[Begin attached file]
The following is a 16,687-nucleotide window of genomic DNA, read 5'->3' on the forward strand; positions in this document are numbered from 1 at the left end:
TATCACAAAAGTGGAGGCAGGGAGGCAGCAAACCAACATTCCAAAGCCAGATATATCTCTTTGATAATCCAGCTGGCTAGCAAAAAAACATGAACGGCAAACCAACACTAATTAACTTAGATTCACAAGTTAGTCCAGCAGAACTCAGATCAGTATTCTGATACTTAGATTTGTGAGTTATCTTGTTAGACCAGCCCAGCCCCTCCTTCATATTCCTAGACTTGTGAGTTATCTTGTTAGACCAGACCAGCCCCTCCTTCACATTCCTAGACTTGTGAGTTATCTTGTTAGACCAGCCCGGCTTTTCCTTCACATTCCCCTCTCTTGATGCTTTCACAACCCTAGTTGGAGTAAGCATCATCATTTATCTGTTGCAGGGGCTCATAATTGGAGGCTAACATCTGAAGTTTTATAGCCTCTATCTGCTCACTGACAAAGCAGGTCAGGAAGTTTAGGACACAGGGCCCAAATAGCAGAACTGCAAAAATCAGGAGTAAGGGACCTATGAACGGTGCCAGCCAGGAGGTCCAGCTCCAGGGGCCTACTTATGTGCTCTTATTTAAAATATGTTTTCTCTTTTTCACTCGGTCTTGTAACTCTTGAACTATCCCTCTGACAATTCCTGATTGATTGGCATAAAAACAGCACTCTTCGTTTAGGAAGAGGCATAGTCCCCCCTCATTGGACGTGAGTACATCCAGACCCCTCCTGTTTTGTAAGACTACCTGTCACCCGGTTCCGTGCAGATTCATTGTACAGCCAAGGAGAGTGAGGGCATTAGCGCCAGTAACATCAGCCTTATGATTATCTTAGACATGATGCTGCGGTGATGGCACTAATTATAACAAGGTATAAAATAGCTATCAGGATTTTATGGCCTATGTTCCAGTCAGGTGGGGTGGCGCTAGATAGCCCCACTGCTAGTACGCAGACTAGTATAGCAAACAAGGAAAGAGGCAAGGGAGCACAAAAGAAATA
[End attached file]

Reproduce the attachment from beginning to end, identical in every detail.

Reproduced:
The following is a 16,687-nucleotide window of genomic DNA, read 5'->3' on the forward strand; positions in this document are numbered from 1 at the left end:
TATCACAAAAGTGGAGGCAGGGAGGCAGCAAACCAACATTCCAAAGCCAGATATATCTCTTTGATAATCCAGCTGGCTAGCAAAAAAACATGAACGGCAAACCAACACTAATTAACTTAGATTCACAAGTTAGTCCAGCAGAACTCAGATCAGTATTCTGATACTTAGATTTGTGAGTTATCTTGTTAGACCAGCCCAGCCCCTCCTTCATATTCCTAGACTTGTGAGTTATCTTGTTAGACCAGACCAGCCCCTCCTTCACATTCCTAGACTTGTGAGTTATCTTGTTAGACCAGCCCGGCTTTTCCTTCACATTCCCCTCTCTTGATGCTTTCACAACCCTAGTTGGAGTAAGCATCATCATTTATCTGTTGCAGGGGCTCATAATTGGAGGCTAACATCTGAAGTTTTATAGCCTCTATCTGCTCACTGACAAAGCAGGTCAGGAAGTTTAGGACACAGGGCCCAAATAGCAGAACTGCAAAAATCAGGAGTAAGGGACCTATGAACGGTGCCAGCCAGGAGGTCCAGCTCCAGGGGCCTACTTATGTGCTCTTATTTAAAATATGTTTTCTCTTTTTCACTCGGTCTTGTAACTCTTGAACTATCCCTCTGACAATTCCTGATTGATTGGCATAAAAACAGCACTCTTCGTTTAGGAAGAGGCATAGTCCCCCCTCATTGGACGTGAGTACATCCAGACCCCTCCTGTTTTGTAAGACTACCTGTCACCCGGTTCCGTGCAGATTCATTGTACAGCCAAGGAGAGTGAGGGCATTAGCGCCAGTAACATCAGCCTTATGATTATCTTAGACATGATGCTGCGGTGATGGCACTAATTATAACAAGGTATAAAATAGCTATCAGGATTTTATGGCCTATGTTCCAGTCAGGTGGGGTGGCGCTAGATAGCCCCACTGCTAGTACGCAGACTAGTATAGCAAACAAGGAAAGAGGCAAGGGAGCACAAAAGAAATA